New Data Suggests Pfizer’s COVID Pill Paxlovid Won’t Benefit Low-Risk, Vaccinated Patients

New Data Suggests Pfizer's COVID Pill Paxlovid Won't Benefit Low-Risk, Vaccinated Patients

Pfizer’s COVID-19 antiviral treatment pill, Paxlovid, has shown evidence that it may not be beneficial for individuals who are vaccinated, according to the pharmaceutical company. 

On Thursday, the company released the results of a new study on Paxlovid. Researchers analyzed 721 vaccinated adults with at least one risk factor for COVID and found that there was a “non-significant” risk reduction in hospitalization or death when treated with the antiviral pill.

However, experts assure the results maintain that the use of Paxlovid can significantly reduce severe symptoms of COVID for high-risk patients who have underlying health conditions. 

“Paxlovid is something that is targeted towards high-risk individuals, so the fact that it doesn’t have a benefit to low-risk individuals isn’t surprising to me,” Dr. Amesh Adalja, infectious disease specialist at the Johns Hopkins University Center for Health Security, told ABC News.

“With up to 40-50% of people around the world estimated to be high risk, we believe there remains a significant unmet need for treatment options to help combat this disease, and we will continue to prioritize efforts to advance the development of Paxlovid,” Pfizer CEO Albert Bourla said in a release.

Never miss a story — sign up for PEOPLE‘s free daily newsletter to stay up-to-date on the best of what PEOPLE has to offer, from juicy celebrity news to compelling human interest stories.

Paxlovid

Paxlovid
Pfizer’s COVID-19 anti-viral treatment Paxlovid
| Credit: Pfizer/AFP via Getty

The new data comes one week after the Food and Drug Administration revised the emergency use authorization for Paxlovid, allowing pharmacists across the United States to prescribe the COVID treatment to eligible patients.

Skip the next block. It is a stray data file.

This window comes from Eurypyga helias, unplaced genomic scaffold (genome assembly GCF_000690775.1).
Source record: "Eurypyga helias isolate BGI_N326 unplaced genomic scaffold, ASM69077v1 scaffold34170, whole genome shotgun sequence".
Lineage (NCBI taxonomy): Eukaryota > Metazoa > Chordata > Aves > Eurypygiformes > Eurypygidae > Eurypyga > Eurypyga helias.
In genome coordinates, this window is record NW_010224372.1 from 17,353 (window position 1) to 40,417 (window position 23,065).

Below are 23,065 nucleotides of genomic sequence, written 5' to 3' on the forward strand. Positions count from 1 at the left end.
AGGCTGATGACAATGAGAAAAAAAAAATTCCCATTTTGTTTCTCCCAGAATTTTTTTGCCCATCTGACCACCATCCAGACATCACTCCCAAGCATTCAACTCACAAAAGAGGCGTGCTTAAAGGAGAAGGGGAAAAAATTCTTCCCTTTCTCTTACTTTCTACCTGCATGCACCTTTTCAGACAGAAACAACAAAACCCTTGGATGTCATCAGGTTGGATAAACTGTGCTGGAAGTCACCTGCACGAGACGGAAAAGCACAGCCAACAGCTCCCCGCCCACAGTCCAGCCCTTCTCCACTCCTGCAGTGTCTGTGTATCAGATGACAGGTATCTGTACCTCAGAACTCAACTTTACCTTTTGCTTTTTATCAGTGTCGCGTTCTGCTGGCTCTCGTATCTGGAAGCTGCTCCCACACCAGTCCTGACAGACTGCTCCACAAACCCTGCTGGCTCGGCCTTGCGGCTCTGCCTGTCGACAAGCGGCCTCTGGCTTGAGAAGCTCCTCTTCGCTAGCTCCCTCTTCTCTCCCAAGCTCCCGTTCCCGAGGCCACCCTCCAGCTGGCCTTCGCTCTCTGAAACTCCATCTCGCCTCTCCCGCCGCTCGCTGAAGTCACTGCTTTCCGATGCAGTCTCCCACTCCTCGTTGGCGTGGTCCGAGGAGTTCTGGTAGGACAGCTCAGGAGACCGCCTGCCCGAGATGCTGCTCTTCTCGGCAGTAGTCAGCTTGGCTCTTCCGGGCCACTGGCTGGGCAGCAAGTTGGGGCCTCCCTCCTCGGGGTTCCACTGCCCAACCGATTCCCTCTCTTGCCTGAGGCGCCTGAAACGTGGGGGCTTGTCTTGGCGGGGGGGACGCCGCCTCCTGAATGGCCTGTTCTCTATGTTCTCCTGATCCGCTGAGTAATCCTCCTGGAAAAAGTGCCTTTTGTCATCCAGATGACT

Individuals who test positive for COVID and want to determine their eligibility to take Paxlovid can bring a list of their current medications and health records detailing kidney or liver problems to their pharmacist for review. Patients with reduced kidney function may require a lower dose of Paxlovid, per the FDA.

“The FDA recognizes the important role pharmacists have played and continue to play in combatting this pandemic,” said Dr. Patrizia Cavazzoni, director for the FDA’s Center for Drug Evaluation and Research, said in a release. “Since Paxlovid must be taken within five days after symptoms begin, authorizing state-licensed pharmacists to prescribe Paxlovid could expand access to timely treatment for some patients who are eligible to receive this drug for the treatment of COVID-19.”  

Back in April, the Biden Administration announced plans for Paxlovid to be made “widely available,” Dr. Ashish Jha, White House Covid-19 Response Coordinator, said on Twitter.

“What are we working on? A lot more places where Pax will be available including more test-to-treat, education for providers to use it more regularly for eligible patients, and more,” Jha wrote at the time. “Paxlovid is extraordinarily effective at preventing bad outcomes. We’re getting it out to the American people.”

The Test to Treat initiative was launched earlier this year in order to give Americans easy access to COVID treatment, with “one-stop sites” to get tested for COVID-19 and then be prescribed with free oral antiviral medications. 

The FDA first granted Paxlovid emergency use authorization in November 2021 for use in patients age 12 or older who are at a high risk of developing severe COVID-19 due to underlying medical conditions. 

Each pack of Paxlovid contains 30 tablets taken over the course of five days. According to Yale Medicine, the pill is effective against the highly contagious COVID-19 omicron variant.

Yale Medicine infectious diseases specialist, Scott Roberts, believes the pill “shows clear benefit.” 

“I think it is the beginning of a game-changer,” said Roberts. “It’s really our first efficacious oral antiviral pill for this virus. It shows clear benefit, and it really can prevent hospitalization and death in people who are at high risk.”